Geographic Minerals



Bultfonteinite, originally dutoitspanite, is pink to the colorless mineral with chemical formula Ca2SiO2(OH, F)4. It was named after the type locality at Bultfontein in the Free State Province of South Africa. Additional localities include in the USA, Israel, Japan, and a few others. It was discovered in 1903 or 1904 in the Bultfontein mine in South Africa, for which the mineral is named, and described in 1932.

Bultfonteinite occurs in “a large ‘horse’ of diabase and shale fragments in a kimberlite pipe” at its type locality and “in a contact zone in thermally metamorphosed limestone” at a California, USA locality. Associated minerals include calcite, apophyllite, natrolite, oyelite, scawtite, afwillite, and xonotlite.

General Information

  • Category: Nesosilicates
  • Formula: Ca2SiO2(OH, F)4
  • Crystal system: Triclinic
  • Crystal class: Pinacoidal (1) (same H-M symbol)


  • Color: Colorless, pink
  • Twinning: Interpenetrating on {100} and {010}; polysynthetic
  • Cleavage: Good on {100} and {010}
  • Fracture: Conchoidal
  • Mohs scale hardness: 4.5
  • Luster: Vitreous
  • Streak: White
  • Diaphaneity: Transparent


In either 1903 or 1904, a miner discovered the first specimen of bultfonteinite on the 480-foot level of the Bultfontein mine in Kimberley, South Africa. The mineral occurred in a several-hundred-foot-tall horse of kimberlite-enclosed dolerite and shale fragments. The specimen, mistakenly thought to be natrolite, was given to Alpheus F. Williams. Several years later, additional samples were found by C. E. Adams in the nearby Dutoitspan mine and given to the MacGregor Museum in Kimberley. Shortly before 1932, the mineral was found about 100 miles (160 km) to the southeast of Kimberley at the Jagersfontein Mine in Orange River Colony.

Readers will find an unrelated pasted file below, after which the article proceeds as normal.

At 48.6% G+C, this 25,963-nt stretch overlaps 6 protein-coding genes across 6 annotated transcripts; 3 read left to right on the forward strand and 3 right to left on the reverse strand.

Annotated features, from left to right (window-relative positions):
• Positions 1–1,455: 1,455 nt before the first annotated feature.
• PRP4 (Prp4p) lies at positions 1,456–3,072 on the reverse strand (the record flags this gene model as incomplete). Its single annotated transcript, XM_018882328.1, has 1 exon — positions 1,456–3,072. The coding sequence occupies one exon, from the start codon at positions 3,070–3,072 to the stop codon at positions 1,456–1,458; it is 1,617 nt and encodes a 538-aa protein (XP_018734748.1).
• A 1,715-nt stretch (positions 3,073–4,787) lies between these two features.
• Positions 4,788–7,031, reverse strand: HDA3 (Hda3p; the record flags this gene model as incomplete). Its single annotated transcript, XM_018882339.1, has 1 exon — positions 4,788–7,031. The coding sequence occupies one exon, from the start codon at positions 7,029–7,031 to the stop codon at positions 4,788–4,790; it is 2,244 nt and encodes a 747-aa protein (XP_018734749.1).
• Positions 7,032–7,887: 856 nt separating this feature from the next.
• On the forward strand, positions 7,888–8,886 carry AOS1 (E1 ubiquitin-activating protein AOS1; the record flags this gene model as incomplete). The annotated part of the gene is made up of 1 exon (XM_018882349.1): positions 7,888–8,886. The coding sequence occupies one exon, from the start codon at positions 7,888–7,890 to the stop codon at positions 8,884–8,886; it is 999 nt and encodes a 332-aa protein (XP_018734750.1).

The type material is held in England at Cambridge University and the Natural History Museum in London.


Bultfonteinite has been found in Australia, Botswana, Canada, Israel, Japan, Jordan, Russia, South Africa, and the United States. The mineral was first located outside South Africa in the US State of California in 1955. Bultfonteinite has been found in association with afwillite, apophyllite, calcite, natrolite, oyelite, scawtite, and xonotlite.

At the type locality, the mineral occurred in a large structure of dolerite and shale fragments in a kimberlite pipe. In Crestmore, California, bultfonteinite formed in the contact zone of thermally metamorphosed limestone.

Association: Calcite, apophyllite, natrolite (Bultfontein mine, Kimberley, South Africa); afwillite, scawtite (Crestmore, California, USA); oyelite, scawtite, xonotlite (Fuka, Japan).


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